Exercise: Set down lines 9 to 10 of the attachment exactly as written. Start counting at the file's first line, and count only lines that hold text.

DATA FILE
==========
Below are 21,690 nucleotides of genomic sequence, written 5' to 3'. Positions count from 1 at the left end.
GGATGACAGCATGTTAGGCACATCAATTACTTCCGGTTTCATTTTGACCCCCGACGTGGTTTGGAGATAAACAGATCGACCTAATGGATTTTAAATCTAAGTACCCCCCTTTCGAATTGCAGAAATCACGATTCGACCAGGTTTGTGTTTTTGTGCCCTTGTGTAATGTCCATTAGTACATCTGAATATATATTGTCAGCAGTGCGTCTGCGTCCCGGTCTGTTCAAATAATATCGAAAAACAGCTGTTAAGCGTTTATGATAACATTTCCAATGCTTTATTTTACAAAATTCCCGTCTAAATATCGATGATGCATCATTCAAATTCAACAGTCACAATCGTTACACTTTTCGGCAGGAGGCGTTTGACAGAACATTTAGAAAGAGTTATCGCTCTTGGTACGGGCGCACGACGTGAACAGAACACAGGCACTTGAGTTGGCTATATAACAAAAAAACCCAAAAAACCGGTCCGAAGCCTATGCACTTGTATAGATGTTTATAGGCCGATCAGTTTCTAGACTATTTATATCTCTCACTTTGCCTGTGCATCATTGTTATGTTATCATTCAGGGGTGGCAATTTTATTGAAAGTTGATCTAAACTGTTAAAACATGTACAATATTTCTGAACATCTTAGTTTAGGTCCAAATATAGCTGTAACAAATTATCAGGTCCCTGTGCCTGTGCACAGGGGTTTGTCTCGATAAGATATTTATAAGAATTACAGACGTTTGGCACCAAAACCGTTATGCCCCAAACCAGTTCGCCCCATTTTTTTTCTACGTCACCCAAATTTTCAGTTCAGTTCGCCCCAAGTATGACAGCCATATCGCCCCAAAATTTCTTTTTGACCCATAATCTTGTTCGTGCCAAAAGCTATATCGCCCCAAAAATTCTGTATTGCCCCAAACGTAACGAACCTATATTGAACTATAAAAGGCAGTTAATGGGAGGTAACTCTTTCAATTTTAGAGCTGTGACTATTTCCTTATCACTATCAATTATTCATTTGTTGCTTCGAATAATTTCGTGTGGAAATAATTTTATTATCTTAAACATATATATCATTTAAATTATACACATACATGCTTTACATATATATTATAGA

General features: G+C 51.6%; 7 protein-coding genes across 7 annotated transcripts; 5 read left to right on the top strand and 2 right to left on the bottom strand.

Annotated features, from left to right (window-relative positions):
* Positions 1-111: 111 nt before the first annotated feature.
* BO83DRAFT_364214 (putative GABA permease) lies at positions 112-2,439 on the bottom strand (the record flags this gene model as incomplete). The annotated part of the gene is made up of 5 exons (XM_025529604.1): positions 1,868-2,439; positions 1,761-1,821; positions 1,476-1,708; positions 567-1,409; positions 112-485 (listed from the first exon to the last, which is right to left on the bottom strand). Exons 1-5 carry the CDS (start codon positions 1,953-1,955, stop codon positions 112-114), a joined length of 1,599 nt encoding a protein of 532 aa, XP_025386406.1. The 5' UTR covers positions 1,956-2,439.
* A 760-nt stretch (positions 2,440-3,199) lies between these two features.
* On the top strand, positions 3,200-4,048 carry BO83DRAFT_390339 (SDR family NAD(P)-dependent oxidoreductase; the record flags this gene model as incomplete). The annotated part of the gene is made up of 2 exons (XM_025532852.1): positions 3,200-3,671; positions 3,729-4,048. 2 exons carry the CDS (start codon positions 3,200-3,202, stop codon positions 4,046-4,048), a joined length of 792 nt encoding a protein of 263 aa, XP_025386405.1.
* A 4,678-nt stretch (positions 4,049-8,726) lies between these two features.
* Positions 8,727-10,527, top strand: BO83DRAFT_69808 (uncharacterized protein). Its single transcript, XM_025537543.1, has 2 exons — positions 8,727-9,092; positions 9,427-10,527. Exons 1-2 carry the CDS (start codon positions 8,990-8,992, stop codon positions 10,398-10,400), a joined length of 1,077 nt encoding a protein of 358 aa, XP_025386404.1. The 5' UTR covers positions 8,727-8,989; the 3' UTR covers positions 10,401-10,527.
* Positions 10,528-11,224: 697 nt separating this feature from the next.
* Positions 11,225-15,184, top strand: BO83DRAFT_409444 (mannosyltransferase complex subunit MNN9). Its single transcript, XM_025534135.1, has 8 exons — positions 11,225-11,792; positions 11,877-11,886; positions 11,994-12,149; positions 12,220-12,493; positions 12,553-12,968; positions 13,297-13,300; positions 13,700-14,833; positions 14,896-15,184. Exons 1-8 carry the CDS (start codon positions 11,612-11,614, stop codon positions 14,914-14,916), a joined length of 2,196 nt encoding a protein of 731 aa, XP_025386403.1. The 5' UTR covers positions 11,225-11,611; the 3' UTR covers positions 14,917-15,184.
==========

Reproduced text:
* A 4,678-nt stretch (positions 4,049-8,726) lies between these two features.
* Positions 8,727-10,527, top strand: BO83DRAFT_69808 (uncharacterized protein). Its single transcript, XM_025537543.1, has 2 exons — positions 8,727-9,092; positions 9,427-10,527. Exons 1-2 carry the CDS (start codon positions 8,990-8,992, stop codon positions 10,398-10,400), a joined length of 1,077 nt encoding a protein of 358 aa, XP_025386404.1. The 5' UTR covers positions 8,727-8,989; the 3' UTR covers positions 10,401-10,527.